What Is Motivational Interviewing?

Table of Contents
View All
Table of Contents

Motivational interviewing is a person-centered counseling style that draws out a person's intrinsic motivation for change. It emphasizes autonomy, strengths, and a person's ideas about making positive change, while acknowledging conflicting feelings and challenges that come with change.

Motivational interviewing can be used on its own or in addition to other psychotherapy approaches. People are met with empathy, respect, genuine curiosity about their concerns, and are actively encouraged to explore what change means for them.

This article discusses how motivational interviewing works, key concepts, and effectiveness. 

Woman in therapy

FatCamera / Getty Images

How It Works

Motivational interviewing acknowledges that people inherently have what they need to create action and make positive changes in their lives. A person and mental health provider or therapist establish a trusting relationship built on partnership, empathy, and attention to the person’s goals.

Once a healthcare provider better understands your situation and experiences, they can begin to explore your needs, what they hope to achieve, and where to focus their energy.

In a motivational interviewing session, a person will describe what change might look like for them. This often presents an opportunity for the therapist to share information with the person about a condition, process, or resource to support them.

Motivational interviewing is well-studied and proven to be effective in many cases. It can be used to treat a variety of mental health conditions and assist with behavioral changes, such as:

It can also be applied in other settings such as health care, educational, and correctional settings.

Change Isn't Easy

Remember that change doesn’t happen overnight. A motivational interviewing style highlights and affirms a person’s strengths and ability to create change one step at a time, even when it’s difficult.

The motivational interviewing approach is flexible and patient-centered, valuing the person's worth and input. In other words, we are the experts of our own lives. With guided listening and unconditional positive regard, we can tap into what we need to feel healthy.

Autonomy is central to motivational interviewing. Exploring a person's own ideas and reasons for change and how they might act on them can help them make and sustain changes.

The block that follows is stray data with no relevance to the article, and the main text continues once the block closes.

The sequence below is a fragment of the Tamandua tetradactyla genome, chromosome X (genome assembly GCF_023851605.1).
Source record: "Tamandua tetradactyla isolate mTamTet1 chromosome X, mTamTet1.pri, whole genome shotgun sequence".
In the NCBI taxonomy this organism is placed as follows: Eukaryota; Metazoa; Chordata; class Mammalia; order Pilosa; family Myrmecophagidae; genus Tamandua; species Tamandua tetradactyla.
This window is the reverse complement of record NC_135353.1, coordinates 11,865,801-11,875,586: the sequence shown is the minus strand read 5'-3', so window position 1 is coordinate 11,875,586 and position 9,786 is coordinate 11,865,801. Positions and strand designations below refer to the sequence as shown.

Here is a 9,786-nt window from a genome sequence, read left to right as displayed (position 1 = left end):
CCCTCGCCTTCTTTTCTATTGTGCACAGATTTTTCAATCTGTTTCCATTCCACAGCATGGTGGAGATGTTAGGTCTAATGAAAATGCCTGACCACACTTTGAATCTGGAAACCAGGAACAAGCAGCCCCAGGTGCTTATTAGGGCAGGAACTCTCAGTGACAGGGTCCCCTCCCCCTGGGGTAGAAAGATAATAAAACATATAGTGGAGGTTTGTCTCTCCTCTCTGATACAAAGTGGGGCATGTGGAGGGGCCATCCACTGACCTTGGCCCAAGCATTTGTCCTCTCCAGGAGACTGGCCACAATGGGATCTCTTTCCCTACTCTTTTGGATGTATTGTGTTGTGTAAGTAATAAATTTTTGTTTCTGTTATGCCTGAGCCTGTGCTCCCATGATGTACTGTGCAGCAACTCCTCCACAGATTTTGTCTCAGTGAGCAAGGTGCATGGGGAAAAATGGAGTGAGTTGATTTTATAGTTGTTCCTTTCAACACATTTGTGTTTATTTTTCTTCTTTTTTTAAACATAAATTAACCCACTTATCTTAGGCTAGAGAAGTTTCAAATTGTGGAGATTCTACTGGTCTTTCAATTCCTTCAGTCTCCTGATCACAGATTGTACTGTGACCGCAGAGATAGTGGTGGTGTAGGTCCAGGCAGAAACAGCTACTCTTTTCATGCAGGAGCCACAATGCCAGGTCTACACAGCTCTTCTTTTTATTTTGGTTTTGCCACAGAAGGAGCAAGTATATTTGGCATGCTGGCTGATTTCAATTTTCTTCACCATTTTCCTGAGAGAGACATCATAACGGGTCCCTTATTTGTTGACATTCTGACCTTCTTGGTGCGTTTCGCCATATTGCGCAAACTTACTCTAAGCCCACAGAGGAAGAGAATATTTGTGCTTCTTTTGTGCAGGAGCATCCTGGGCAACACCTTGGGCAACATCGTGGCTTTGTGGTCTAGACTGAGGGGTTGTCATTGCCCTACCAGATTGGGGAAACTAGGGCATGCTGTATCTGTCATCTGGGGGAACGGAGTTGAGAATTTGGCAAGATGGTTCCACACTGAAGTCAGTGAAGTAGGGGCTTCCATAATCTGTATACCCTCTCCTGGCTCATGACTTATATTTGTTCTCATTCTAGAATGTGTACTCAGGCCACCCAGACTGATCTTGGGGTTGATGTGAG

A concept of note within motivational interviewing is ambivalence.

Ambivalence involves the person's experience of simultaneously feeling two ways about changing behaviors. Listening for and reflecting "change talk," or language that indicates a person might be motivated, ready, or committed to making change, is a powerful skill within this approach that improves outcomes.

For example, imagine a person who drinks alcohol to unwind after work. On one hand, they enjoy socializing at happy hour with their colleagues. On the other hand, they may want to change their relationship with alcohol because it increases their anxiety and impacts their sleep. Ambivalence recognizes a person's reasons for maintaining the status quo vs. doing something different.

When to Use Motivational Interviewing

Motivational interviewing may be helpful when you want to:

  • Explore your behavior and how it's affecting your life, health, relationships, work, and more
  • Make a change in your life but aren't sure where to start
  • Continue actively making progress in your life but feel stuck 
  • Create a plan for change that feels manageable 
  • Examine what happens if you continue going in the same direction

Key Concepts

The spirit of motivational interviewing aims to make the process collaborative, exploratory, compassionate, and accepting of each person's value, experiences, goals, and ideas.

There are four key processes in motivational interviewing: engaging, focusing, evoking, and planning.


A supportive relationship is the cornerstone of motivational interviewing.

With engaging, a therapist takes time to listen deeply and understand their client, their priorities, challenges, and what they'd like to achieve.

The therapist uses active listening to demonstrate empathy and an accurate understanding of a person's situation in the process.


The focusing process is like a funnel. It involves looking at the pressing issues affecting a person and leaning on their and the therapist's ideas about the best or most important place to start.


Exploring reasons for and against change, or ambivalence, is an integral part of the behavior change process. Being able to draw out the patient's desire, ability, reasons, and need to change, a therapist can strengthen change talk and soften language that pushes against change.


Once you and your therapist have decided on a focus and strengthened your motivation for change, it's time to talk about how that change can occur. Then, you and your therapist will partner to create a plan rooted in your ideas and strengths.

It's important to note that the processes can overlap with each other. A healthcare provider may also go back and forth between processes.

Core Skills

The core skills of motivational interviewing include using open questions, affirmations, reflections, and summaries. These techniques are also known as OARS:

  • Open questions go beyond seeking a "yes" or "no" answer from an individual. They invite a person to elaborate and share more details about their life. These questions typically start with "what" or "how."